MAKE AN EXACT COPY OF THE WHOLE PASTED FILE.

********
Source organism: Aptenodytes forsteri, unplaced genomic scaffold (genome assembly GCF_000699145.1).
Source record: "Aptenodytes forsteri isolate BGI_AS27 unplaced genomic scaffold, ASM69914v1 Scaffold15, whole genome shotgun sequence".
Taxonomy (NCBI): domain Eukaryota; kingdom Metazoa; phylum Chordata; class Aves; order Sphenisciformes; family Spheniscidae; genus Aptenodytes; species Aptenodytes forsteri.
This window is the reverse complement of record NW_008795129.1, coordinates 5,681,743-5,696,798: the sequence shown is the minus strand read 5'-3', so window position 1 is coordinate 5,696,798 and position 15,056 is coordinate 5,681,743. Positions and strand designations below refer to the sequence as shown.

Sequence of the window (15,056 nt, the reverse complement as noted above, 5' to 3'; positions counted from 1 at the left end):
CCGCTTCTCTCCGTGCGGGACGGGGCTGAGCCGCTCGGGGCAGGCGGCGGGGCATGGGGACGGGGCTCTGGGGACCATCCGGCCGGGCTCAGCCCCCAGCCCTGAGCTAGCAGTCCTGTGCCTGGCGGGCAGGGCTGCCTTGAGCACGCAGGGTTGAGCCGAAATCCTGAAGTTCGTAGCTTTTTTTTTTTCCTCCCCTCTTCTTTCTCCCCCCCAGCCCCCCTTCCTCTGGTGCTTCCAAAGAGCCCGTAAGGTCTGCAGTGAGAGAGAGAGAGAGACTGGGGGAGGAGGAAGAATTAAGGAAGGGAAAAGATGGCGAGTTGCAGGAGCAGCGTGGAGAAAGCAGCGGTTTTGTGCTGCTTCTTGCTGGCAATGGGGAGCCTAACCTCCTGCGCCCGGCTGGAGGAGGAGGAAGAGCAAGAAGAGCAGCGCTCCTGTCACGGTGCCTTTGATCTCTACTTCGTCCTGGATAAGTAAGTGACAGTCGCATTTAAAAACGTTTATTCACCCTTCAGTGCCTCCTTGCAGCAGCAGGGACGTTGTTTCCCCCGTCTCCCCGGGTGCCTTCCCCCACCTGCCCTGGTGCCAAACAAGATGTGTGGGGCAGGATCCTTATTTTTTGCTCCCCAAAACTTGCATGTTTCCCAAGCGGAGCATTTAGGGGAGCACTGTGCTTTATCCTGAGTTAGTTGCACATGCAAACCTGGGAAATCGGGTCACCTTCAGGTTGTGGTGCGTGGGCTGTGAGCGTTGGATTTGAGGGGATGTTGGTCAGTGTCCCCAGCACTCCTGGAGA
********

Source organism: Aptenodytes forsteri, unplaced genomic scaffold (genome assembly GCF_000699145.1).
Source record: "Aptenodytes forsteri isolate BGI_AS27 unplaced genomic scaffold, ASM69914v1 Scaffold15, whole genome shotgun sequence".
Taxonomy (NCBI): domain Eukaryota; kingdom Metazoa; phylum Chordata; class Aves; order Sphenisciformes; family Spheniscidae; genus Aptenodytes; species Aptenodytes forsteri.
This window is the reverse complement of record NW_008795129.1, coordinates 5,681,743-5,696,798: the sequence shown is the minus strand read 5'-3', so window position 1 is coordinate 5,696,798 and position 15,056 is coordinate 5,681,743. Positions and strand designations below refer to the sequence as shown.

Sequence of the window (15,056 nt, the reverse complement as noted above, 5' to 3'; positions counted from 1 at the left end):
CCGCTTCTCTCCGTGCGGGACGGGGCTGAGCCGCTCGGGGCAGGCGGCGGGGCATGGGGACGGGGCTCTGGGGACCATCCGGCCGGGCTCAGCCCCCAGCCCTGAGCTAGCAGTCCTGTGCCTGGCGGGCAGGGCTGCCTTGAGCACGCAGGGTTGAGCCGAAATCCTGAAGTTCGTAGCTTTTTTTTTTTCCTCCCCTCTTCTTTCTCCCCCCCAGCCCCCCTTCCTCTGGTGCTTCCAAAGAGCCCGTAAGGTCTGCAGTGAGAGAGAGAGAGAGACTGGGGGAGGAGGAAGAATTAAGGAAGGGAAAAGATGGCGAGTTGCAGGAGCAGCGTGGAGAAAGCAGCGGTTTTGTGCTGCTTCTTGCTGGCAATGGGGAGCCTAACCTCCTGCGCCCGGCTGGAGGAGGAGGAAGAGCAAGAAGAGCAGCGCTCCTGTCACGGTGCCTTTGATCTCTACTTCGTCCTGGATAAGTAAGTGACAGTCGCATTTAAAAACGTTTATTCACCCTTCAGTGCCTCCTTGCAGCAGCAGGGACGTTGTTTCCCCCGTCTCCCCGGGTGCCTTCCCCCACCTGCCCTGGTGCCAAACAAGATGTGTGGGGCAGGATCCTTATTTTTTGCTCCCCAAAACTTGCATGTTTCCCAAGCGGAGCATTTAGGGGAGCACTGTGCTTTATCCTGAGTTAGTTGCACATGCAAACCTGGGAAATCGGGTCACCTTCAGGTTGTGGTGCGTGGGCTGTGAGCGTTGGATTTGAGGGGATGTTGGTCAGTGTCCCCAGCACTCCTGGAGA